8. …getting their fair powers from the permission of the citizens

9. …getting their just powers by the choice of the people of the United States

Much better!

Here is one group’s complete summary of the introduction:
When during human history one nation finds it necessary to stop being a colony of another, they should declare the reasons why they are forced to separate. These truths are obvious, all people are created equal. They have God-given rights to life, liberty, and the pursuit of happiness, which cannot be taken away. Governments are set up by the people, and they get their authority only when the people give it to them.

I think they became more critically literate today! I also think our democracy smiled and stood up a little straighter today.

What is the difference between basic literacy and critical literacy?

What stories do you have of teaching critical literacy?

Photo by keithreifsnyder on Flickr with CC Attribution 2.0 Generic License.

4 thoughts on “The Future of Our Nation Depends upon Critical Literacy

  1. Wow! What a great lesson on so many counts. I love that your students are taking such an important document and studying it for meaning. I’m sure the lesson held more fascination and meaning after realizing the difference between ‘governed’ and ‘government’.

    This is a great example of critical literacy and great teaching. I am always amazed at what kids in middle and high school are learning. I think we try at the younger level to get the students to start thinking critically by asking questions and making connections between the text and the world, text and themselves and between different texts.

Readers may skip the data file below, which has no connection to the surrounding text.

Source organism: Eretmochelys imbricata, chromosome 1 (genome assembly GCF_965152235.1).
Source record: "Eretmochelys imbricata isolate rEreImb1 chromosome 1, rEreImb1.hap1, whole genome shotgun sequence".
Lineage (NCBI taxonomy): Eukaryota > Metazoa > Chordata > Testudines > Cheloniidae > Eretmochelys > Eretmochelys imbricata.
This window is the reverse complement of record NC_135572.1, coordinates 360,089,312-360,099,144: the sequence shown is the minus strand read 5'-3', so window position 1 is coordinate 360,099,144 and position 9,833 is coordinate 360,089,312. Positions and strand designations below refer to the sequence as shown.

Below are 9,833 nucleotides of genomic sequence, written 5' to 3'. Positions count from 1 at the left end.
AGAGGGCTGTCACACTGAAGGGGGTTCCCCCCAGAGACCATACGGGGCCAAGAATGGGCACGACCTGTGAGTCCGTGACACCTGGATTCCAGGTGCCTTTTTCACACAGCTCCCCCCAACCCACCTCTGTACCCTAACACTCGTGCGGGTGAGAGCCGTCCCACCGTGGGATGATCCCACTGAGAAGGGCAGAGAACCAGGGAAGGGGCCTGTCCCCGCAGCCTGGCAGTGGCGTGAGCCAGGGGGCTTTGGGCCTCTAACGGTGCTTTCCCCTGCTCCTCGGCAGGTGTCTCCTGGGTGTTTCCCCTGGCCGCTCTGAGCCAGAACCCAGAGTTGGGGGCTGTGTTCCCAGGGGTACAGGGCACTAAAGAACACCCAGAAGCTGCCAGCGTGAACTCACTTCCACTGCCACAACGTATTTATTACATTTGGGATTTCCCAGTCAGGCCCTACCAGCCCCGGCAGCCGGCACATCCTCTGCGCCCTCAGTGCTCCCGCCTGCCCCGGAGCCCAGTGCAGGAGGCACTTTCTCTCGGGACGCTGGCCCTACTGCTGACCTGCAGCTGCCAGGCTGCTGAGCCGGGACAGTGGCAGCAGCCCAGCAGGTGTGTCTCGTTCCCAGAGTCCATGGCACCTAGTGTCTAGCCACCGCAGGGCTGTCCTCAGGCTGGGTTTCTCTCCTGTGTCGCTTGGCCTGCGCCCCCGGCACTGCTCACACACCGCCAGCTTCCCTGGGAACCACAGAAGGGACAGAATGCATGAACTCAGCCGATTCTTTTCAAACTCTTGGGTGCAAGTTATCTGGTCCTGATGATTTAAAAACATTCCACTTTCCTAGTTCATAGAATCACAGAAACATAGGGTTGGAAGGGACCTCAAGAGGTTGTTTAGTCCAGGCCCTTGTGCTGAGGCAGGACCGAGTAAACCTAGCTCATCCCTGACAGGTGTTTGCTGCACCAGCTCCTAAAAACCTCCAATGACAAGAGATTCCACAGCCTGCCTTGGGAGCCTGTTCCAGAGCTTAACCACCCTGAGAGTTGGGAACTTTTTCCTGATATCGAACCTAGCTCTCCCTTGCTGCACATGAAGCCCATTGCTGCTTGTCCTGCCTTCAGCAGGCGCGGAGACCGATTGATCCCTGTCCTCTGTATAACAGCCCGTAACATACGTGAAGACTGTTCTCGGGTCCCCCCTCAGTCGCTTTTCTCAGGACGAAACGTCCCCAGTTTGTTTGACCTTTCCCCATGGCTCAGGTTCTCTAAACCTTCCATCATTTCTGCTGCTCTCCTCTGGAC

Thanks for sharing and getting us thinking about critical literacy!

    1. Thank you again, Nancy, for visiting. I appreciate your support and encouragement. I think the best thing that has happened in literacy education in the last decade is the teaching of strategies like asking questions and making connections! I believe more students are becoming critical readers now than when I first began teaching. Back then we just read and assessed reading with comprehension questions. Now we teach them to comprehend! Awesome. Keep it up.

  2. Hooray! I am so glad that other people feel as passionately about this topic as I do. I have worked at teaching some of the same concepts to older students (college-aged) and they too have difficulty at such tasks.

    I often have found that people who are recent citizens (immigrants) have learned more about American democracy than the typical student who has come through the US school system. (Not intended as a slam against teachers–just a comment on how much harder it is to BECOME a citizen than to BE one!)

    Thank you for working toward a literate electorate–I appreciate it more than you can know.

    1. Lydia, thanks for reading my post and for pausing to comment. I really appreciate it. Good point that it’s harder to become a citizen than be one. That’s for sure. I know eighth graders are not old enough to fully appreciate it what they have, but we’ll keep plugging away and learn on their level! 🙂